bedding about.

The wife of the peasant Dyziak came into the room.

'Christ be praised.'

'In Eternity...' growled the other, and glanced suspiciously at her out
of the corners of her eyes.

'How do you do? Are you well?'

'Thank God... so so...'

'How's the old man? Well?'

She was stamping the snow off her clogs near the door.

'Eh... how should he be well? He can hardly fetch his breath any more.'

'Neighbour... you don't say so... neighbour...' She was bending down
over the old man.

'Priest,' he sighed.

'Dear me... just fancy... dear me, he doesn't know me! The poor man
wants the priest. He's dying, that's certain, he's all but dead
already... dear me! Well, and did you send for his Reverence?'

'Have I got any one to send?'

'But you don't mean to let a Christian soul die without the sacrament?'

'I can't run off and leave him alone, and perhaps...he may recover.'

'Don't you believe it... ho, ho... just listen to his breathing. That
means that his inside is withering up. It's just as it was with my
Walek last year when he was so ill.'

'Well, dear, you'd better go for the priest, make haste... look!'

'All right, all right. Poor thing! He looks as if he couldn't last much
longer. I must make haste... I'm off...' and she tied her apron more
firmly over her head.

'Good-bye, Antkowa.'

'Go with God.'

Dyziakowa went out, while the other woman began to put the room in
order; she scraped the dirt off the floor, swept it up, strewed
wood-ashes, scrubbed her pots and pans and put them in a row. From time
to time she turned a look of hatred on to the bed, spat, clenched her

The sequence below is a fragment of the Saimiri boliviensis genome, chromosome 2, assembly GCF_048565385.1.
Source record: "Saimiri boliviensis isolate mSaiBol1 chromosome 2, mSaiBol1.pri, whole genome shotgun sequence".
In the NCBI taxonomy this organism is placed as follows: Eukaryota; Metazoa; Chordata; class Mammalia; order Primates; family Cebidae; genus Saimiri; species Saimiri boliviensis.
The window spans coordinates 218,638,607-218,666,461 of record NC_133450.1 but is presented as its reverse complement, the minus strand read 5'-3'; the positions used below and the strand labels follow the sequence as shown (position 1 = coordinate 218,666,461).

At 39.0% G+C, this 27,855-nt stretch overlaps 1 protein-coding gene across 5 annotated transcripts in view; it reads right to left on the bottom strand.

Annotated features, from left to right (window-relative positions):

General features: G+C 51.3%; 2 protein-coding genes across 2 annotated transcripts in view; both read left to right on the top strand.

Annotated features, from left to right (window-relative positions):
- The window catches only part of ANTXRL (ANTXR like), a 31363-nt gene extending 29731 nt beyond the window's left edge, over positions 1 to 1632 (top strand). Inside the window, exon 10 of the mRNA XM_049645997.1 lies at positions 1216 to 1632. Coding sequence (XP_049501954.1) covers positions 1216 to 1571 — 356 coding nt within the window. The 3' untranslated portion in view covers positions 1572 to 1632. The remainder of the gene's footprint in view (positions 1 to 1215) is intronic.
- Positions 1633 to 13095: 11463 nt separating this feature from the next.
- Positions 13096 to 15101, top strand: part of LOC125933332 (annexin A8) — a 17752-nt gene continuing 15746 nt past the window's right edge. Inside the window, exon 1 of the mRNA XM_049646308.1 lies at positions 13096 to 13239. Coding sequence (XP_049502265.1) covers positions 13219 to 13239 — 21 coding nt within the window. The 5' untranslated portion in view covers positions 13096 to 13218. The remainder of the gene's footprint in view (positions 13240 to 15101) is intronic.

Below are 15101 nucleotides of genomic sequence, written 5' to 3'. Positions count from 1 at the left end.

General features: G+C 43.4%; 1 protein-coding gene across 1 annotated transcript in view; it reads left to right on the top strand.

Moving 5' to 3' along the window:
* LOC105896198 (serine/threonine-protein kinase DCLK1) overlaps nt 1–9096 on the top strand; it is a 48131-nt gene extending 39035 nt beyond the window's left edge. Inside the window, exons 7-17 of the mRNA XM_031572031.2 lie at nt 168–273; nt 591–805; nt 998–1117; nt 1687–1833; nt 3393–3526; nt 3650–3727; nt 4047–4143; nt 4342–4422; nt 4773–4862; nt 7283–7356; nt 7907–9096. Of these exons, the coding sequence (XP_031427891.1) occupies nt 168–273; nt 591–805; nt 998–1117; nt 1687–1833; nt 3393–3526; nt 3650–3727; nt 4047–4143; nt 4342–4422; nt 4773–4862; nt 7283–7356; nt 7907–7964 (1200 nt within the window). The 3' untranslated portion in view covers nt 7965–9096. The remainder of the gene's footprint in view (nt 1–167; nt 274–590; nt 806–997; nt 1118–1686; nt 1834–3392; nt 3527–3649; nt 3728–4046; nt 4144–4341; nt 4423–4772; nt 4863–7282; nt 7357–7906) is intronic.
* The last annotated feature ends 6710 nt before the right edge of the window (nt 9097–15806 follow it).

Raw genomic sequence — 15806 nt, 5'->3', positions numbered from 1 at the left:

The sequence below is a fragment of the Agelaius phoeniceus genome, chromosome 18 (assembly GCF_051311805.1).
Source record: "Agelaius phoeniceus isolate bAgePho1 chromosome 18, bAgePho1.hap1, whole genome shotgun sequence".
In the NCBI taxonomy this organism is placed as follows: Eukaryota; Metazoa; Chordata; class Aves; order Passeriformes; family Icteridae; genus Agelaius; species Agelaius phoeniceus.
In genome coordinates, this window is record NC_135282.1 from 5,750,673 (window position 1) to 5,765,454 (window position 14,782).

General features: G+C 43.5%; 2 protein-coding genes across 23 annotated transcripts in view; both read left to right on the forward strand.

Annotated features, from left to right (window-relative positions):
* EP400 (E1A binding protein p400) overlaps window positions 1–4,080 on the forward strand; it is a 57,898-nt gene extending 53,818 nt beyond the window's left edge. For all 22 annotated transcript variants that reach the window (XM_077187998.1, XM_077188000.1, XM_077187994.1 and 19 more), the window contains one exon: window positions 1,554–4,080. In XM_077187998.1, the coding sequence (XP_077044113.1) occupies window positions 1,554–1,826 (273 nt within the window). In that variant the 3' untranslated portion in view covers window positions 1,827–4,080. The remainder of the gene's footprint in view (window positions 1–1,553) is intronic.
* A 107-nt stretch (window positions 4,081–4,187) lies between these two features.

fists, and held her head in helpless despair.

'Fifteen acres of land, the pigs, three cows, furniture, clothes--half
of it, I'm sure, would come to six thousand... good God!'

And as though the thought of so large a sum was giving her fresh
vigour, she scrubbed her saucepans with a fury that made the walls
ring, and banged them down on the board.

'May you... may you!' She continued to count up: 'Fowls, geese, calves,
all the farm implements. And all left to that trull! May misery eat you
up... may the worms devour you in the ditch for the wrong you have done
me, and for leaving me no better off than an orphan!'

She sprang towards the bed in a towering rage and shouted:

'Get up! 'And when the old man did not move, she threatened him with
her fists and screamed into his face:

'That's what you've come here for, to do your dying here, and I am to
pay for your funeral and buy you a hooded cloak... that's what he
thinks. I don't think! You won't live to see me do it! If your Julina
is so sweet, you'd better make haste and go to her. Was it I who was
supposed to look after you in your dotage? She is the pet, and if you
think...'

She did not finish, for she heard the tinkling of the bell, and the